Nevada recently became the fourth U.S. state to ban the “panic” defense in court. This defense has been used for years in courts to attempt to justify or explain that defendants injured or killed LGBTQ people who they claim made unwanted sexual advances toward them.
Senate Bill 97 bans people from using someone’s sexual orientation or gender identity as a defense for committing a violent crime against them. Similar laws are on the books in California, Illinois, and Rhode Island. And, fittingly enough, the legislation was proposed by the Nevada Youth Legislature.
Briana Escamilla, Nevada’s state director for the Human Rights Campaign, said:
“This so-called gay or transgender panic defense is based in prejudice and should never be available in any American courtroom…These ‘defenses’ send the destructive message that LGBTQ victims are less worthy of justice and their attackers justified in their violence. Every victim of violent crime and their families deserve equal justice, regardless of their sexual orientation or gender identity. We’re grateful that Gov. Steve Sisolak quickly signed this legislation into law.”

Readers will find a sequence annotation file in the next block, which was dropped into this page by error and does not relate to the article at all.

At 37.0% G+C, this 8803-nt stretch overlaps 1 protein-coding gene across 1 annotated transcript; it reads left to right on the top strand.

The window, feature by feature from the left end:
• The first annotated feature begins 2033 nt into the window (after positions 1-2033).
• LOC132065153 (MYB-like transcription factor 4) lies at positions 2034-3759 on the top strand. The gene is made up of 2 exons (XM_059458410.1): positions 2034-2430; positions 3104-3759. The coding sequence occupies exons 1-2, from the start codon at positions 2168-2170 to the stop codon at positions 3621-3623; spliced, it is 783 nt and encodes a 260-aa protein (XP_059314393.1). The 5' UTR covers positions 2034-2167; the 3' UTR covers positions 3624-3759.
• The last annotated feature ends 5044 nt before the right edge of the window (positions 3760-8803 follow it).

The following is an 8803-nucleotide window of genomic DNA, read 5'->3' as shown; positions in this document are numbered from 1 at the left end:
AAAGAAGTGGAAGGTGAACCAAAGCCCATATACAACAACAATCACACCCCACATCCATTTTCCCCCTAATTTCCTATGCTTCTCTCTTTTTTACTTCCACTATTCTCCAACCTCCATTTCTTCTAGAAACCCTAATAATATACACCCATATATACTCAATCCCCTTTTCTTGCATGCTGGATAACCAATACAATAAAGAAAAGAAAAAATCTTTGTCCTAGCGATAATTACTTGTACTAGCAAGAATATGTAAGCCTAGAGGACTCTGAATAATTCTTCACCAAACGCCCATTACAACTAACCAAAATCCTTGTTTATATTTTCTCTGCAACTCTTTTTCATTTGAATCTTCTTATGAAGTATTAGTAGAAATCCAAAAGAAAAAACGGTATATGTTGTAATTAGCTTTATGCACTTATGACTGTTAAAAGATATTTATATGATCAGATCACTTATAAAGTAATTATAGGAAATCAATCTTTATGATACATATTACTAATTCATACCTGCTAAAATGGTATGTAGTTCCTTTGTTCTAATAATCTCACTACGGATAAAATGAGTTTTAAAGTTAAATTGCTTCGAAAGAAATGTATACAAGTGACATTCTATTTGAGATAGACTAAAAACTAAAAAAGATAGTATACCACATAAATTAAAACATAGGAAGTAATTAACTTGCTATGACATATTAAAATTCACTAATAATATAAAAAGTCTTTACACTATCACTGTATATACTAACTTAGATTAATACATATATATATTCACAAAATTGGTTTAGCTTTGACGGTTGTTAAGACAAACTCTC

Gay panic defenses have been employed in courts in the U.S. since the 1960s. One of the most famous cases occurred in the brutal 1998 murder of college student Matthew Shepard in Wyoming. The case grabbed national headlines when the two defendants claimed they became so enraged when Shepard made a sexual advance that they ended up murdering the young man.
The defendants later recanted the gay panic defense and admitted that Shepard’s death was the result of a robbery gone wrong and that they were under the influence of drugs at the time.
As violence against transgender people continues to rise in the U.S., it’s important that states takes these important steps to protect all Americans.